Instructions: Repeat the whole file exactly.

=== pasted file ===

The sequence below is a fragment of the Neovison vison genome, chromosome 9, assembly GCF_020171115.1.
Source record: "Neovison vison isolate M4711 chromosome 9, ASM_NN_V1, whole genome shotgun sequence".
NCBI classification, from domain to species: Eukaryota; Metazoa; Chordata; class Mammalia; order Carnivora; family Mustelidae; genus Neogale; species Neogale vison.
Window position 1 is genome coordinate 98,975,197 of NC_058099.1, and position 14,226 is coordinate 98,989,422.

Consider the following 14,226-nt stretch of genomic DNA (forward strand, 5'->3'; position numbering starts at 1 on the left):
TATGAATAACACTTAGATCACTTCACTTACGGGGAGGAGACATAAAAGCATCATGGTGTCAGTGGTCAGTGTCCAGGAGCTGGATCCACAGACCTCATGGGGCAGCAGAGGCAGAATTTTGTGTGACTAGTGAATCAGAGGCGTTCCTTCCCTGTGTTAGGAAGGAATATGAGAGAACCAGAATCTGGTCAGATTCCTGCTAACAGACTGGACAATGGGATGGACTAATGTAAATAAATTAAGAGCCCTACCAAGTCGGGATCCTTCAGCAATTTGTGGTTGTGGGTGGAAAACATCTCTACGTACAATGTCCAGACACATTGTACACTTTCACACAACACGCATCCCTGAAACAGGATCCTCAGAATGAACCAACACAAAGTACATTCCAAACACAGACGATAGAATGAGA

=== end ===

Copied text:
The sequence below is a fragment of the Neovison vison genome, chromosome 9, assembly GCF_020171115.1.
Source record: "Neovison vison isolate M4711 chromosome 9, ASM_NN_V1, whole genome shotgun sequence".
NCBI classification, from domain to species: Eukaryota; Metazoa; Chordata; class Mammalia; order Carnivora; family Mustelidae; genus Neogale; species Neogale vison.
Window position 1 is genome coordinate 98,975,197 of NC_058099.1, and position 14,226 is coordinate 98,989,422.

Consider the following 14,226-nt stretch of genomic DNA (forward strand, 5'->3'; position numbering starts at 1 on the left):
TATGAATAACACTTAGATCACTTCACTTACGGGGAGGAGACATAAAAGCATCATGGTGTCAGTGGTCAGTGTCCAGGAGCTGGATCCACAGACCTCATGGGGCAGCAGAGGCAGAATTTTGTGTGACTAGTGAATCAGAGGCGTTCCTTCCCTGTGTTAGGAAGGAATATGAGAGAACCAGAATCTGGTCAGATTCCTGCTAACAGACTGGACAATGGGATGGACTAATGTAAATAAATTAAGAGCCCTACCAAGTCGGGATCCTTCAGCAATTTGTGGTTGTGGGTGGAAAACATCTCTACGTACAATGTCCAGACACATTGTACACTTTCACACAACACGCATCCCTGAAACAGGATCCTCAGAATGAACCAACACAAAGTACATTCCAAACACAGACGATAGAATGAGA